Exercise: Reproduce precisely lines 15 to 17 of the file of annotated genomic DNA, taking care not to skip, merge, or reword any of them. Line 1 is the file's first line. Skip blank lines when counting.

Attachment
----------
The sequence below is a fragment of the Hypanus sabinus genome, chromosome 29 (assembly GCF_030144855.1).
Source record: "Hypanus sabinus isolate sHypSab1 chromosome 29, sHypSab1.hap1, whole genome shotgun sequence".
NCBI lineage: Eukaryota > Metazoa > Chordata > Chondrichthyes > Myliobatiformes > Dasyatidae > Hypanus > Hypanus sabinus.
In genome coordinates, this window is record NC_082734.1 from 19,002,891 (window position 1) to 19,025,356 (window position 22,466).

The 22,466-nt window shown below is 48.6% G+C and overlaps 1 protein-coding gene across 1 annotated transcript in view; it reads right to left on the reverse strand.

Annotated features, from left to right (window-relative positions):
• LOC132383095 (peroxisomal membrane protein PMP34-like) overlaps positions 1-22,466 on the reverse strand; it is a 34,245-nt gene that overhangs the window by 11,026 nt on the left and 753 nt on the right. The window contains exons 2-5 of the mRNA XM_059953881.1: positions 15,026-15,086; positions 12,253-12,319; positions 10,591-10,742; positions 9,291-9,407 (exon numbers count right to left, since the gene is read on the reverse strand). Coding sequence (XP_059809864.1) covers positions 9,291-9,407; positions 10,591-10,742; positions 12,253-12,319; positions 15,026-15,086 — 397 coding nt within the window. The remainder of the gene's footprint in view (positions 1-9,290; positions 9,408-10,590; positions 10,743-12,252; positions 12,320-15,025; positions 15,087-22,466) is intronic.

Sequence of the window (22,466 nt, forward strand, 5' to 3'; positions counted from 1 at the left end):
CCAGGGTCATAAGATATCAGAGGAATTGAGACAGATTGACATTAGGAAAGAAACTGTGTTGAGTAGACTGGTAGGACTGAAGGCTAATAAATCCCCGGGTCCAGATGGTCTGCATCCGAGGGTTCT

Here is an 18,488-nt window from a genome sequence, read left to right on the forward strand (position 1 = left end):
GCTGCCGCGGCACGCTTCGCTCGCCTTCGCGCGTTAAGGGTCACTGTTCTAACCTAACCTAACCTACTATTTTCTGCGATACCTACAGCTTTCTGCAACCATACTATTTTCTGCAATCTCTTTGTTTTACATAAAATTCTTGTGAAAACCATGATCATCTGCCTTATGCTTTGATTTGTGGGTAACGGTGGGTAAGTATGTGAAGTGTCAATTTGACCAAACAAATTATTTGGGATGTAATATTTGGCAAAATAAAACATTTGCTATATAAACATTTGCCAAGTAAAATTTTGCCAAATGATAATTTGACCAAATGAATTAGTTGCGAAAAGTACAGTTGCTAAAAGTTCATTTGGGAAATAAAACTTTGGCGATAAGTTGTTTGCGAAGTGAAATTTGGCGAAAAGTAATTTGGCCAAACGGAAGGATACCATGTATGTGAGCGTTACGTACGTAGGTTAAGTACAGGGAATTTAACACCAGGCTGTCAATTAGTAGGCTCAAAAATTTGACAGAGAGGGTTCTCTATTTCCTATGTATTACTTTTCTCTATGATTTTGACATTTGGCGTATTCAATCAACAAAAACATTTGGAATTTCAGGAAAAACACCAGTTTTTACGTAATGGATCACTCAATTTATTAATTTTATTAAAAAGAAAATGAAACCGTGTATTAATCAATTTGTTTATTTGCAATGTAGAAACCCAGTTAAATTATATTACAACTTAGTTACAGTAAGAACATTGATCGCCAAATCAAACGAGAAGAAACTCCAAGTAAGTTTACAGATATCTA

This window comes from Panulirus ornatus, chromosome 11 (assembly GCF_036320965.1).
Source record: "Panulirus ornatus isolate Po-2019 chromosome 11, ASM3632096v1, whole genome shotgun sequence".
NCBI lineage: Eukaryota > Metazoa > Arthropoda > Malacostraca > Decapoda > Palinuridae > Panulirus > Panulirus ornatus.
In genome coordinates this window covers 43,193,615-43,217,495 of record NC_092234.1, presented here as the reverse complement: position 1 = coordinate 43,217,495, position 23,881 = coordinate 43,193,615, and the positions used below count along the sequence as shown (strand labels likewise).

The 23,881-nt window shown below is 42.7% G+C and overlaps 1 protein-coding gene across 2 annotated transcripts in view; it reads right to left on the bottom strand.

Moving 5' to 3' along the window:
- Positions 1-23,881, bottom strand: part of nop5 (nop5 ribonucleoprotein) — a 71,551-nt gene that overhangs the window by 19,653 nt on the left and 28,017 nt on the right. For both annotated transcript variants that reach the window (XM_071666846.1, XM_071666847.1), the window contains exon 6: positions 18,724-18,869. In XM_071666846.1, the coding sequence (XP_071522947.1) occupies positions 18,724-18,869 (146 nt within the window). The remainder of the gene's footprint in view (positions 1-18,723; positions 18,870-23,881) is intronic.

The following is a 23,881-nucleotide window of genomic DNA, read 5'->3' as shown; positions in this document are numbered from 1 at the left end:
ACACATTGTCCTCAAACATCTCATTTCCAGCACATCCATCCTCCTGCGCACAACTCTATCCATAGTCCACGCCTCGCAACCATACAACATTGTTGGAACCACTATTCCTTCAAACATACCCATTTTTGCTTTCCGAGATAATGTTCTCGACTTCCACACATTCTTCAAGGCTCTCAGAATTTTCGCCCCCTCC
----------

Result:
In genome coordinates this window covers 43,193,615-43,217,495 of record NC_092234.1, presented here as the reverse complement: position 1 = coordinate 43,217,495, position 23,881 = coordinate 43,193,615, and the positions used below count along the sequence as shown (strand labels likewise).

The 23,881-nt window shown below is 42.7% G+C and overlaps 1 protein-coding gene across 2 annotated transcripts in view; it reads right to left on the bottom strand.

Moving 5' to 3' along the window: